Compass: 2014 Al Quie Interview, Part 2

(soft clarinet music) – [Announcer] The following
program is a production of Pioneer Public Television. Major support for
Compass is provided by the ongoing support of
the Leo P. Flynn Estate of Milbank, South Dakota. Additional support is provided
by the Southwest Minnesota Private Industry Council,
promoting southwest Minnesota as a place rich
with opportunity. Come for the jobs,
stay for the lifestyle. More information
at SWMNPIC dot org. (gentle music) – Hello and welcome to Compass, a production of Pioneer
Public Television. I’m Les Heen, your
host for Compass, this is a weekly
discussion of public policy and important issues
facing our viewing area. This week, part two
of our interview with former Minnesota
governor, Al Quie. Our hosts for the
interview segment are Barry Anderson
and Robin Wolpert. Barry Anderson is
an associate justice of the Minnesota Supreme Court and he’s also the
host of Pioneer’s Your Legislators program. With this interview in 2014, Barry was joined by
a fellow board member of the Minnesota Supreme
Court Historical Society, Robin Wolpert. Here is part two
of that interview. – Welcome to an interview
with the 35th governor of the state of Minnesota,
the honorable Albert Quie. This program is brought to you
by Pioneer Public Television and by the Minnesota Supreme
Court Historical Society. We want to talk a
little bit here about the judicial selection
and election process. One of the things that you
decided as governor was that you were going to
approach this differently in terms of how
you picked judges. Can you tell our viewers
a little bit about how that process happened
and what happened there? – Well, when I realized I would have
a number of judges to pick, I’m not an attorney, how
in the world would I do it? And so, I was benefited by
chief justice Bob Sharon coming down to my office
and talked to me about it and there we talked and it
came that we ought to do is have a commission that
would appoint or that would nominate some people
for judgeships, so they would really evaluate
them and then I could pick out a three and make my decision,
and I wanted to make sure there was no politics involved, and so it had the understanding
that this is nonpartisan and I found out afterwards
from people who came and then told me their politics,
that they never would have tried to be a judge with
a Republican governor if it hadn’t been for that,
they realized I was a man of my word, and other people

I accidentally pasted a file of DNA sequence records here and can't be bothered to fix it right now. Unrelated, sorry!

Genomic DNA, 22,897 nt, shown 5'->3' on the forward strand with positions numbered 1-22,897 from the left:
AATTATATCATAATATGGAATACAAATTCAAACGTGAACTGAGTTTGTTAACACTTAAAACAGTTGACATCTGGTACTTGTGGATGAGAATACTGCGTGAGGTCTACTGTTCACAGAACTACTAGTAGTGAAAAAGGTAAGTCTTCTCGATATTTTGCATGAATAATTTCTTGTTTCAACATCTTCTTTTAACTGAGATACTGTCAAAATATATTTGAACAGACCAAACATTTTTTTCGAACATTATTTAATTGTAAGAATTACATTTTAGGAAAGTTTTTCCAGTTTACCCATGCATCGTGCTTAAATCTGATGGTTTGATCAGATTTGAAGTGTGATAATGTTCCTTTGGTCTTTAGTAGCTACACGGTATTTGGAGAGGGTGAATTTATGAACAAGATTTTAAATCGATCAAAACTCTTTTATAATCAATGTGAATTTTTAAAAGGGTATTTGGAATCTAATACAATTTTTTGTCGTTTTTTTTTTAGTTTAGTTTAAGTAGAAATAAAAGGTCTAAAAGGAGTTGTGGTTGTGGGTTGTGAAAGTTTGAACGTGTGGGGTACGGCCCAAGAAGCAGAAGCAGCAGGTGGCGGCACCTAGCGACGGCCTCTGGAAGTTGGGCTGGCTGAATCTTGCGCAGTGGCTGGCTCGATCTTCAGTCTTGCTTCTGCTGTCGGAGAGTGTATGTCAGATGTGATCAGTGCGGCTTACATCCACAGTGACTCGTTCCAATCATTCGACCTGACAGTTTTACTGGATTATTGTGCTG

said if they had to run for office, they never
would have done it too so the quality went up and
Randy Kelly then introduced the legislation to make it
law, what I had done before, a few years before that,
and so that’s the law and we did not put
the Supreme Court because we didn’t know
how that would work or the Court of Appeals
later and I wish now we had put the whole
works in there, but lot of governors have
used that same commission for their appointment for
the appellate system too. – Many of our viewers
may not be aware of Chief Justice
Sharon’s accomplishments, he served previously
as an associate justice and then appointed as chief
justice, a long record of public service in
Minnesota, but also very much in his earlier partisan
days, a Democrat. Did that factor into
your conversations with the chief justice at all? – No, just about what he
said, what he was attempting to do and I didn’t think if
there’s an ulterior motives on his part for that, ’cause
if it was ulterior motives, I suppose you could give
it over to the legislature to appoint and doing that. But he proved it again
when he left office. He came down and see me, he said, I want you to know,
I’m going to retire early so you can appoint me. He had that much confidence
that I would pick a person who is really
honorable and respectable and so Doug Amdall became
the next chief justice. – So let’s talk a little
bit about your Supreme Court appointments, you
had two, as I recall, it was three, I’m
sorry, yes, yes. Can you tell us a
little bit about, maybe about both
those appointments, Justice Coin and
Chief Justice Amdall. – Amdall, I mean, he
was so highly regarded and he came before the
people who advised me and all and let me tell you
just something here, Republican party was
upset with me, what I did. And the way I brought
them to my side was, if you, if I only
picked Republicans
and you did something wrong, you would like a
Republican judge to go before but if you were in the
right, you would want a fair and impartial judge no
matter what his party was. They understood that, and
so Judge Simanet came along and so I was looking
at him and all and she claims she
doesn’t remember it, but his wife wrote me
a letter and told me what a tremendous person he was. (laughs) And I figured, man, if his
wife thinks that much of him, he must be pretty good. (laughs) – So, and then, Justice Coin,
you appointed Justice Coin as well, tell us a
little bit about her. – Well, I was only getting
men as a recommendation and the nomination and so I
said, I want you to be sure you have at least one woman,
and so I said, tell me who is the best woman lawyer
in the state of Minnesota and they came up with
the name Jean Coin and so I asked Jean to come
in and see if she would apply and she said, oh, she
didn’t wanna do that and I said, I’m gonna ask you
as a favor to let your name be considered, and I don’t
know how she felt about that, but it could be, he needs a
woman on there so it looks right and so, I mean, she
was obviously the
best person appointed and so she’s the
only one that I asked when I appointed them,
to give me a promise. I said, I want you to promise
not to leave the court ’til you get to the age
of mandatory retirement. – Any particular reason
for asking that promise. – Well some people go on
and they’re on for awhile and if they’re really
good, we lose that person. It’s just like in the
mandatory short term, say six years or even
12 years for Congress. I think that we lose
some awfully good people so I looked around
Congress and I thought, I don’t think anybody who was
there over 20 years ought to be there but there’s
a lot of others, they gain in seniority,
so I figured with her, she would not get beyond the
stage where she gets doddery and so that’s why, when
you have a good person, and I just wanted to make
sure that wasn’t gonna happen. – There are of course
many actions out there for ways to select judges. But one of the options
that you did not favor and did not sign onto
was the minority report that called for a federal
model for state elections, where there’s
appointment, confirmation, either long terms
or lifetime terms. Instead, your approach was more
along the line of retention elections, can you tell
our viewers why you land where you do on that spectrum of independence
versus impartiality? – Well for 21 years, I watched
the United States Senate with judicial appointments and if you think you’re getting